The Pee-wee Herman Show on Broadway remains extremely faithful to the original script, so if you’ve seen the HBO special, no matter how long ago that was, most of the show will be familiar to you. Pee-wee still consorts with many of the same characters, with just a few new ones added and others retired. Lynne Marie Stewart reprises her role as Miss Yvonne, “the most beautiful woman in Puppetland,” and John Paragon also returns as Jambi, the Genie in a Box. The only significant change in casting, though many probably won’t notice, as the lines of dialogue are identical, is the substitution of Cowboy Curtis (who made his debut on the Saturday morning show) for Captain Karl, originally played by the late Phil Hartman, as Miss Yvonne’s love interest.

Some jokes have also been updated and fresh pop culture references added to bring everything a bit more up to date. For example, in this show Pee-wee struggles with having the Internet installed in the Playhouse for the first time, wears an “Abstinence ring” and makes friends with a talking, flying Sham Wow. Returning characters include Mailman Mike and puppet favorites like Pterri the pterodactyl – who is awesome – Chairy, Clockey the USA wall-map/clock, Randy, Globey and Conkey the Robot. We also get to see the claymation cartoon, “Penny” and the vintage “Mr. Bungle” 1950s educational film about good manners, which is just insane. Geoffrey and I loved every minute of the performance, but my favorite part was at the very end, when Jambi grants Pee-wee’s wish to fly. Seeing Pee-wee, “The luckiest boy in the world,” fly through the air over the stage was hilarious.

It’s also worth noting that the Playhouse set is so vibrant, so colorful, and there is so much to take in visually at all times that when the curtain first rose and the lights hit the stage, I literally could not hold back a squeal. Geoffrey’s review, with some photos he took of Pee-wee after the show, is up now at this link.

Tickets for The Pee-wee Herman Show are pricey but worth it. Definitely see it if you can!

Must See Broadway Show: Carrie Fisher’s Wishful Drinking!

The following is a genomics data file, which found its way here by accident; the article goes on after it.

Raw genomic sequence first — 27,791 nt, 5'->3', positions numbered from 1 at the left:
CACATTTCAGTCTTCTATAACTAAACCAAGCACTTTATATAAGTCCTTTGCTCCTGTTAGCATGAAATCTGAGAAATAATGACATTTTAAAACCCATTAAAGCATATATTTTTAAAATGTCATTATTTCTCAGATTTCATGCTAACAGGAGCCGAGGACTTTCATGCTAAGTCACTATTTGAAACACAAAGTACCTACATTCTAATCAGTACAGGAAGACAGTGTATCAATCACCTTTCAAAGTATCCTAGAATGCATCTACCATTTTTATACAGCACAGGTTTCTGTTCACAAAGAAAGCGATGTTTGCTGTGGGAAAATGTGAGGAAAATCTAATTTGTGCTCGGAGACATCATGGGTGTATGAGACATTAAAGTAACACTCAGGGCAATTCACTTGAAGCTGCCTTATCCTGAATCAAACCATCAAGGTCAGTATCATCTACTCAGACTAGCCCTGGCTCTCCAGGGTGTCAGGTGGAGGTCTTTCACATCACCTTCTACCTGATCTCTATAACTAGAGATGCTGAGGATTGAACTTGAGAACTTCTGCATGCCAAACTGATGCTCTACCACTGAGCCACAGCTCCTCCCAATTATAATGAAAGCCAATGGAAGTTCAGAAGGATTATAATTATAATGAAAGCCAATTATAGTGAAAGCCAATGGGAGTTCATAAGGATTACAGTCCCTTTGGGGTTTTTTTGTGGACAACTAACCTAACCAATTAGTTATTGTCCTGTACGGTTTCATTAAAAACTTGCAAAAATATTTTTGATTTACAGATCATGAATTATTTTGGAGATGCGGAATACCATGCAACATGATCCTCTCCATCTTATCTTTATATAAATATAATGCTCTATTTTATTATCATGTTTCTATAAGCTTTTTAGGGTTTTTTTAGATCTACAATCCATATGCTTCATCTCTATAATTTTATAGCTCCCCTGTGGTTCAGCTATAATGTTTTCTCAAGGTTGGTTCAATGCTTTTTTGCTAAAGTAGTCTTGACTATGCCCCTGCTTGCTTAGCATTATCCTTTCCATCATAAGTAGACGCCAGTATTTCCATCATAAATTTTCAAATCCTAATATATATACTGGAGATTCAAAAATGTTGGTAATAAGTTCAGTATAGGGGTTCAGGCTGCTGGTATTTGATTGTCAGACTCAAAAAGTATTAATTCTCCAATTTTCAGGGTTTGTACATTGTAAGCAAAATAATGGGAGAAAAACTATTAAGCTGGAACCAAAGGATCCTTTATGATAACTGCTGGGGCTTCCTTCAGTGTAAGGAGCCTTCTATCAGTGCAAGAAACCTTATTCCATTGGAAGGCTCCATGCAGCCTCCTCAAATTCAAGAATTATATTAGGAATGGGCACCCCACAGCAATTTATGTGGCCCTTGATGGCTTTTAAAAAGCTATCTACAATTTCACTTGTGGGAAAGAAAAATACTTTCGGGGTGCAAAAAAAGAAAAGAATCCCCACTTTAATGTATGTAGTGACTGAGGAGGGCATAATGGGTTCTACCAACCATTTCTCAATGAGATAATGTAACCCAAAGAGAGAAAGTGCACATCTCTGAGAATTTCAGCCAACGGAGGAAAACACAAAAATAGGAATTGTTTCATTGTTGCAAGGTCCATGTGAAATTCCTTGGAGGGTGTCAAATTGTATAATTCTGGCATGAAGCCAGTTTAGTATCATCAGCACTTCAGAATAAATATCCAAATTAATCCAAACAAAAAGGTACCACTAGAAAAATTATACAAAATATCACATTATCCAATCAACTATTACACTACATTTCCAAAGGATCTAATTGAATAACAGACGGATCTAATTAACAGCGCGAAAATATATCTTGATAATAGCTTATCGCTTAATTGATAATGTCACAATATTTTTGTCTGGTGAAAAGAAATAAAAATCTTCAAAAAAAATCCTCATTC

Wishful Drinking Playbill Cover

Even though I live right in the heart of hustling, bustling Manhattan, I do not tend to see a lot of Broadway shows, particularly since being made to suffer the tortures of the damned that is Spring Awakening. But when Geoffrey came back from having seen Carrie Fisher’s one woman show, Wishful Drinking, with non-stop rave reviews, I knew I had to check it out. Because Geoffrey knows his funny. Knowing that my BFF Sue would be in town visiting me from LA this past weekend, I purchased a couple of tickets for us to see Wishful Drinking on Saturday evening. (BTW Goldstar Events has tickets for selected show dates on sale for half price, so I recommend checking that site first before going to the box office/Ticketmaster). Needless to say, we were not disappointed.

Wishful Drinking Geneology

In Wishful Drinking, Ms. Fisher, the actress best known to everyone as the iconic Princess Leia from Star Wars, candidly enthralls the audience with various excerpts from her recent autobiography of the same title. From the flow-chart-style examination of her convoluted “celebrity” family tree (her parents are actress Debbie Reynolds and singer Eddie Fisher) to her “behind the scenes” tidbits about working with director George Lucas on Star Wars, to her marriages, bouts with drug rehab and ongoing treatment for Bipolar Disorder, Carrie takes a brutally frank approach to peeling back the layers of her darkly comic and extremely fascinating life. Mental illness was never so hilarious! Sue and I completely fell in love with Carrie while laughing our asses off. Immediately after the show ended, we ran around to the back of the theater and hovered briefly by the stage door, from which Carrie soon exited and cheerfully signed our Playbills! Yay for souvenirs! Trust me, even if you think Star Wars blows, this is one Broadway show you will not want to miss if at all humanly possible, because Carrie Fisher is awesome.

Wishful Drinking runs through January 3, 2010 at the Roundabout Theater (formerly Studio 54), 254 West 54th Street; (212) 719-1300. Running time: 2 hours & 20 minutes (including a 15 minute intermission).